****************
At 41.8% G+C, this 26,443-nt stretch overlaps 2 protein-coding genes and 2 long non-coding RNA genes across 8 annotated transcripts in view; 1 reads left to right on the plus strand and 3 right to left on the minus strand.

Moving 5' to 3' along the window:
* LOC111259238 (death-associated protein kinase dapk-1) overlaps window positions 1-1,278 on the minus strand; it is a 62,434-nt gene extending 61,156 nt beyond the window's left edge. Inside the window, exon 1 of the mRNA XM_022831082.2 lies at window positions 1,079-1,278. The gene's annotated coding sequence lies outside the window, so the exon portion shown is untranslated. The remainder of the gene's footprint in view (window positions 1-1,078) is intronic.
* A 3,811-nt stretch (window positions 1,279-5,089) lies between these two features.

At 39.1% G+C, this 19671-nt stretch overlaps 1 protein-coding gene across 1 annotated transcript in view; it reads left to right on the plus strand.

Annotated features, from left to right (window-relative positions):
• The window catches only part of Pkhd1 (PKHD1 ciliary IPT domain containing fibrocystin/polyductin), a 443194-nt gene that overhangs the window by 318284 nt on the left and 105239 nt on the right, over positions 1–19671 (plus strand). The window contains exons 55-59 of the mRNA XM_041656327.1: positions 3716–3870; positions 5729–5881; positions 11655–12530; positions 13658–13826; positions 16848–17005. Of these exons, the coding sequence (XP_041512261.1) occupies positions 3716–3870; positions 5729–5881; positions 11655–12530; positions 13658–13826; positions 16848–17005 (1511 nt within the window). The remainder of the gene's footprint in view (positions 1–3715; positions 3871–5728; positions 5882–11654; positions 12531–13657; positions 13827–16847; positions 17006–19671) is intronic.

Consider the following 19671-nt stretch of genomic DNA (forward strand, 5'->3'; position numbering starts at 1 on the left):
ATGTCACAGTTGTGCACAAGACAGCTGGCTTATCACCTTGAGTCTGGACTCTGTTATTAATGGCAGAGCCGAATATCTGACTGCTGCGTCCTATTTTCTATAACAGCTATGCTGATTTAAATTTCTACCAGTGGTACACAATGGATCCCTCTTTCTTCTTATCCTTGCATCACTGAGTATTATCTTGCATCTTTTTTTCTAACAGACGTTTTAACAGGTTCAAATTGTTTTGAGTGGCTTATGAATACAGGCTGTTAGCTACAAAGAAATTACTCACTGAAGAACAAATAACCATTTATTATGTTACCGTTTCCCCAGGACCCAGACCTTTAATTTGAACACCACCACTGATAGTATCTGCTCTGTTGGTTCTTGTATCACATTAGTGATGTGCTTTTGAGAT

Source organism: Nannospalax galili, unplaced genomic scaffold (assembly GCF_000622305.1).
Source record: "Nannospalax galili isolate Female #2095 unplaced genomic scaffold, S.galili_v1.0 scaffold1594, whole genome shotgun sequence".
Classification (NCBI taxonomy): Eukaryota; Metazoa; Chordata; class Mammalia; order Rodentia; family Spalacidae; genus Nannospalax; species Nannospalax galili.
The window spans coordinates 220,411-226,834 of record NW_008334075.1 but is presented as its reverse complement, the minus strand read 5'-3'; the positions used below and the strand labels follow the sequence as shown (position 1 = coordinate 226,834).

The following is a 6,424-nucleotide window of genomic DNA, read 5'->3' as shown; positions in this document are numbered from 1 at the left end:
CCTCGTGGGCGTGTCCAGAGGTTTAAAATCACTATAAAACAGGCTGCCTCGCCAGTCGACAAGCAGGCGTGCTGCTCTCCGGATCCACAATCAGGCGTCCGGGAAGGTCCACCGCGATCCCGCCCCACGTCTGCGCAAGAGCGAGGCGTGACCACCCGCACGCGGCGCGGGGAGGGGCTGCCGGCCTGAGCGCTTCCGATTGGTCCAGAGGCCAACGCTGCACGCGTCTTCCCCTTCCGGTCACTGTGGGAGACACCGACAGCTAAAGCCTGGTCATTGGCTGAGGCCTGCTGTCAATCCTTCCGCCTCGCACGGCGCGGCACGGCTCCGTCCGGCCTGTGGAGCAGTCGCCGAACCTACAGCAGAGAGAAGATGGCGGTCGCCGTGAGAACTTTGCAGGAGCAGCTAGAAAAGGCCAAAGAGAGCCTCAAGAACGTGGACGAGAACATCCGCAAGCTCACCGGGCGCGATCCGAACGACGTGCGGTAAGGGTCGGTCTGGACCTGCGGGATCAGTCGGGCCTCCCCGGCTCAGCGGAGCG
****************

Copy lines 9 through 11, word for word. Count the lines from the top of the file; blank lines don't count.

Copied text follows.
ATGTCACAGTTGTGCACAAGACAGCTGGCTTATCACCTTGAGTCTGGACTCTGTTATTAATGGCAGAGCCGAATATCTGACTGCTGCGTCCTATTTTCTATAACAGCTATGCTGATTTAAATTTCTACCAGTGGTACACAATGGATCCCTCTTTCTTCTTATCCTTGCATCACTGAGTATTATCTTGCATCTTTTTTTCTAACAGACGTTTTAACAGGTTCAAATTGTTTTGAGTGGCTTATGAATACAGGCTGTTAGCTACAAAGAAATTACTCACTGAAGAACAAATAACCATTTATTATGTTACCGTTTCCCCAGGACCCAGACCTTTAATTTGAACACCACCACTGATAGTATCTGCTCTGTTGGTTCTTGTATCACATTAGTGATGTGCTTTTGAGAT

Source organism: Nannospalax galili, unplaced genomic scaffold (assembly GCF_000622305.1).
Source record: "Nannospalax galili isolate Female #2095 unplaced genomic scaffold, S.galili_v1.0 scaffold1594, whole genome shotgun sequence".